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When I was doing my clinicals to become a CNA (Certified Nurse Assistant) we spent a few days in a Nursing Home learning to put our skills learned from class into practice. I met some wonderful people in that nursing home. One of these was Jim. I was surprised by his cheerfulness, his childlike joy, his wide, clear startlingly blue eyes. I was in his room changing his sheets as he sat in his wheelchair waiting for me to finish when he  told me that  any time I wanted to practice for my skills test I or any of the others were welcome to come by.  He said he knew what the testers looked for. He also offered to help us study. He knew all the material. He said he liked doing this. “We all want you to succeed,” he said. 

I noticed he had thank you cards pinned to a bulletin board next to his bed. He said he liked hanging out with the young people from the nearby High School and helping them study or talking with them. He said they called him with their problems or came and did their homework there with him and his room mate.

Jim and I somehow got to joking around and laughing and also talking about God as I helped him back into bed. “I think I want to marry you!” he said. “I think I want to marry you too!” We laughed. “I’ve never met anybody like you!” “I’ve never met anybody like you either!” 

I would visit Jim now and then, bringing him books, getting to know him better. He was confined to either bed or a wheelchair because of paralysis on one side of his body. He had been upset to land in a nursing home at first and felt hurt by his family but over time had come to understand their reasons.

 Jim was a man steeped in the love of God and the practice of prayer. He felt God helped him decide that he had come there not to die but to live. And so began his life of service to those around him.

 They didn’t get priests at his facility  that often so Jim started to “have church” in the cafeteria every Sunday with whoever he could find. If  a person was less alert and oriented (A&O), he could ask to have them brought in so he could try talking to them. He would gather everyone there who would attend and mostly tell them with joy how much God loved them, how God was crazy about each of them as if there were no one else in all the world. He had me come sing at one of these gatherings and witness this myself.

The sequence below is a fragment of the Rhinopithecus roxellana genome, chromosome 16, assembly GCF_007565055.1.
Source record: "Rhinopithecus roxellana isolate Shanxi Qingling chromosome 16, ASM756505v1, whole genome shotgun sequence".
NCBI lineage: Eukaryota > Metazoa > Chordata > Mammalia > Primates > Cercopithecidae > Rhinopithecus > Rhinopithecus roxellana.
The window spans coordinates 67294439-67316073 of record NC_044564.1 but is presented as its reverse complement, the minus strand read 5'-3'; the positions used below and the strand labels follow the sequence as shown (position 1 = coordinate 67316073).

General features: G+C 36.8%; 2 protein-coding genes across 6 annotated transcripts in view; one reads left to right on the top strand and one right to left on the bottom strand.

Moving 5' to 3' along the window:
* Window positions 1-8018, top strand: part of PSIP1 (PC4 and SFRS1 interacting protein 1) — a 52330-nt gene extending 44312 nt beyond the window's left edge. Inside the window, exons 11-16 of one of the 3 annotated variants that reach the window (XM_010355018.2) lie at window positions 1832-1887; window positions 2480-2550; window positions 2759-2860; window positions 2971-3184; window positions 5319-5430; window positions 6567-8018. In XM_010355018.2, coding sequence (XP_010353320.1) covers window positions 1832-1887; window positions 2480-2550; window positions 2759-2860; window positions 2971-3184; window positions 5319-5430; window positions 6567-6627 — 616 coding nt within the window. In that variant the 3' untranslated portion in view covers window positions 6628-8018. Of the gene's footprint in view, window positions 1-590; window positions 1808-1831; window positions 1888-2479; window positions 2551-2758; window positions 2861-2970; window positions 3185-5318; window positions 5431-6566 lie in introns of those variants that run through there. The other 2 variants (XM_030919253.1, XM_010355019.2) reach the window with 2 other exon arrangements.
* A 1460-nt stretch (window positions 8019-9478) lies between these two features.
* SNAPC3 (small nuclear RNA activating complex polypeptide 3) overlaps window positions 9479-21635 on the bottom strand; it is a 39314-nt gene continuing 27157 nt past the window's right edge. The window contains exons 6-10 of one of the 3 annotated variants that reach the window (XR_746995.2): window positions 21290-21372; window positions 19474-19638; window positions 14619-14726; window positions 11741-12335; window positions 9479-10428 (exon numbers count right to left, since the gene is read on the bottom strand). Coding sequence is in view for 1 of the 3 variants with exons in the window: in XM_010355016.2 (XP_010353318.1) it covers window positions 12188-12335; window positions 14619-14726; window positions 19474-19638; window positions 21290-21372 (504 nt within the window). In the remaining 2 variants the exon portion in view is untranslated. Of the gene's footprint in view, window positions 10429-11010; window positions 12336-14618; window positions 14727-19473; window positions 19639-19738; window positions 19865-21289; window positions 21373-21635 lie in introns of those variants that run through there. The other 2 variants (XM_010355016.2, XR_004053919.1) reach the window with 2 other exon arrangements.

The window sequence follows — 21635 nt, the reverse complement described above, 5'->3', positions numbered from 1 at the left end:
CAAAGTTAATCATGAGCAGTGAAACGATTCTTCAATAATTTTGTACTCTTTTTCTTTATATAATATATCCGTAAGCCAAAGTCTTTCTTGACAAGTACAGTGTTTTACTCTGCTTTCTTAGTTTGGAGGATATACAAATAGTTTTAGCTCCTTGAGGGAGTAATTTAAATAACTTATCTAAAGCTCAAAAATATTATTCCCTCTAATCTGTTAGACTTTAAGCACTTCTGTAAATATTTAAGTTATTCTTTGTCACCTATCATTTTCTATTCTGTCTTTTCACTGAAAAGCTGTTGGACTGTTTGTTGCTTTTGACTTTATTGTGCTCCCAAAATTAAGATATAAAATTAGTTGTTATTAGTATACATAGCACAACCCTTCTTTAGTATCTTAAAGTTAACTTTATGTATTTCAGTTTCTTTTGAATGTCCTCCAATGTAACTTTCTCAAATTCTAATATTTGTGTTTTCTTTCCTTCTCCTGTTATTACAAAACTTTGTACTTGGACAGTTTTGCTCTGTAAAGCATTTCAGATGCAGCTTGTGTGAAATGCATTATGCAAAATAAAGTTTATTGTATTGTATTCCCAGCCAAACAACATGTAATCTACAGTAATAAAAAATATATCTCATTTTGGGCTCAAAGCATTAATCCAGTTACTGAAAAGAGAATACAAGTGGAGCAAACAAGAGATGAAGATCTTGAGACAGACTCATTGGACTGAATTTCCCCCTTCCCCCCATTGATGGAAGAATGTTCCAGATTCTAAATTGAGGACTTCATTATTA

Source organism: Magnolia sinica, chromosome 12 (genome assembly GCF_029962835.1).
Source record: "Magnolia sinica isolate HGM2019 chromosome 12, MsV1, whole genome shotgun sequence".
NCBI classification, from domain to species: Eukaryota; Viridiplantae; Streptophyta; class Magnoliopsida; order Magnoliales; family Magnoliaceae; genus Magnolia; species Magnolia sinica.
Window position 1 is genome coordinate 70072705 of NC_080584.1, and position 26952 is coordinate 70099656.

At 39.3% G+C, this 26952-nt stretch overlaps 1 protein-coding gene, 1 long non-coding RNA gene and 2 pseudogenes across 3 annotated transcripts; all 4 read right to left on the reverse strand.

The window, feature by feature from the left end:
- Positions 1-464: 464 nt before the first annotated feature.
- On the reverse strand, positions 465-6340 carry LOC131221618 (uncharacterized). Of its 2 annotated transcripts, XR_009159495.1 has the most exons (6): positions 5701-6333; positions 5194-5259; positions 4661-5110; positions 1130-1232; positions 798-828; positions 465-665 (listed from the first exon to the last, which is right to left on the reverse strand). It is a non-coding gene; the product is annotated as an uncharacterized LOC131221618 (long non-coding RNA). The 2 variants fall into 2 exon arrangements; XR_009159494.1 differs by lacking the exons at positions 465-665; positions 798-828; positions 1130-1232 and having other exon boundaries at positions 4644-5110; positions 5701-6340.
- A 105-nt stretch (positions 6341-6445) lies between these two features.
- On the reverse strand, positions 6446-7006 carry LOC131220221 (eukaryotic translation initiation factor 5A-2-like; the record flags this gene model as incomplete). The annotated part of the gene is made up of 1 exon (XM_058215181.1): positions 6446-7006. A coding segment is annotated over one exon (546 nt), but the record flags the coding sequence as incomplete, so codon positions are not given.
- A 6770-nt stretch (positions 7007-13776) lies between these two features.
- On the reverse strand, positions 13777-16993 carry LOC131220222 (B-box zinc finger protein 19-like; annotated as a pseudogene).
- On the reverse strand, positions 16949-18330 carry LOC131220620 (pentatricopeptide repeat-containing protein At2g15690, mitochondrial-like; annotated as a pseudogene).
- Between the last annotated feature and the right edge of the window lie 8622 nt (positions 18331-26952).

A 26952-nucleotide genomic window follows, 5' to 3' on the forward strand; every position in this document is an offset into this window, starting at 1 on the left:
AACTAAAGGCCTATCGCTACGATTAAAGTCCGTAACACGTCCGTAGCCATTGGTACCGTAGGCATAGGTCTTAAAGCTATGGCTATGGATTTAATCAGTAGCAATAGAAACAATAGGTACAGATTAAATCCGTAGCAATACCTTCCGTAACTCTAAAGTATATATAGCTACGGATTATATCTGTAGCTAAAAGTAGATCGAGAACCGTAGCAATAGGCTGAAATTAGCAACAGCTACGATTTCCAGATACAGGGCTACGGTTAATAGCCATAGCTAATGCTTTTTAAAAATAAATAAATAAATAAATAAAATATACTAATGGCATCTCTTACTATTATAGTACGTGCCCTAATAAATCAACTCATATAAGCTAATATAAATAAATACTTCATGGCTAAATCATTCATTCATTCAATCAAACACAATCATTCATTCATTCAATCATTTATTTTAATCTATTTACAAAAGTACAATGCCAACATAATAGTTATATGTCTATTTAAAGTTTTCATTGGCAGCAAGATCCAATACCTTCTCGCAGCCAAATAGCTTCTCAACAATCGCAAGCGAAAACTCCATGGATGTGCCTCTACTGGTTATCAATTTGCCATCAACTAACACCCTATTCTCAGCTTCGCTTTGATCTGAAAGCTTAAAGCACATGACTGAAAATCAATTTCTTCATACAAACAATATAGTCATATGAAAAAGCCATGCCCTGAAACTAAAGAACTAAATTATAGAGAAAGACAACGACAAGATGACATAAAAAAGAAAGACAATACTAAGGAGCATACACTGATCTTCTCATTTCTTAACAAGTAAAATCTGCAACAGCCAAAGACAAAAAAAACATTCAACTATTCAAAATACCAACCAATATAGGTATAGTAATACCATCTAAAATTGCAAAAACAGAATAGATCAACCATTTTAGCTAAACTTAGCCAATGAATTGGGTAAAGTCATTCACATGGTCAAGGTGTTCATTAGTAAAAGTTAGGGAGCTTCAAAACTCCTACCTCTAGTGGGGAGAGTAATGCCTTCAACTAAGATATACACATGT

He knew a lot of the people there  were depressed especially newer residents who had recently been dropped off by their families. They were separated from their communities, their homes and everything they knew . Many felt betrayed by the people they loved most as if they were left there to die.  They felt the loss of their normal lives and their homes devastatingly. Jim took special time with every new arrival daily to help them come to terms with their situations as best they could. 

One little lady was sad about her dreams of travel never coming true. Jim would plan imaginary trips for her and him and show her maps and pictures, making up stories about their travel that made her laugh. 

Jim prayed the rosary almost continually. His goal was to pray a rosary for each person in residence there each day. That would be a lot of daily rosaries. But if he wasn’t out in the lobby playing checkers or laughing with friends I could find him in his chair sitting in the doorway of his room praying his rosary, his bright blue eyes eager and alert. 

He wanted to be radically available to everyone there and he was. Jim was there for the nurses, CNA’s and cleaning staff too. He was always praying about one of their troubles. He liked to say when you brought up a problem, “I know Somebody Who can fix it!” He liked to tell the troubled, . “Sometimes under the shadow of his wings it can be dark.” But, he pointed out, that’s when we were closest to the Lord.

If anyone in the facility was very sick or dying they would ask for Jim even in the middle of the night. Someone would wake Jim up and he would go to pray with them and stay by their side as long as was needed.

One of my friends visited Jim for advice about a problem. He made him coffee in the cafeteria listened with compassion and gave some pointed recommendations. 

Jim managed to keep a small “store” in the lobby with little things that are hard for residents of the nursing home to get. Someone had brought Jim a dorm refrigerator in which he kept cokes and snacks. He curated a collection of odds and ends in case any of them needed anything. 

Jim was happy and it was easy to see why. He used to marvel, “I was angry to be left here but it’s the best thing that ever happened to me!” 

Maybe that’s because with Jesus whoever loses his life for love will more than keep it; they will shine! 

I told Jim about the devotional titles we have as Carmelites, such as “Karen of His Merciful Love” or Sandra of the Sacred Heart, or “Joe of the Cross” or “Denis of Jesus and Mary.” He said he would be “Jim of the Resurrection.” It was perfect. 

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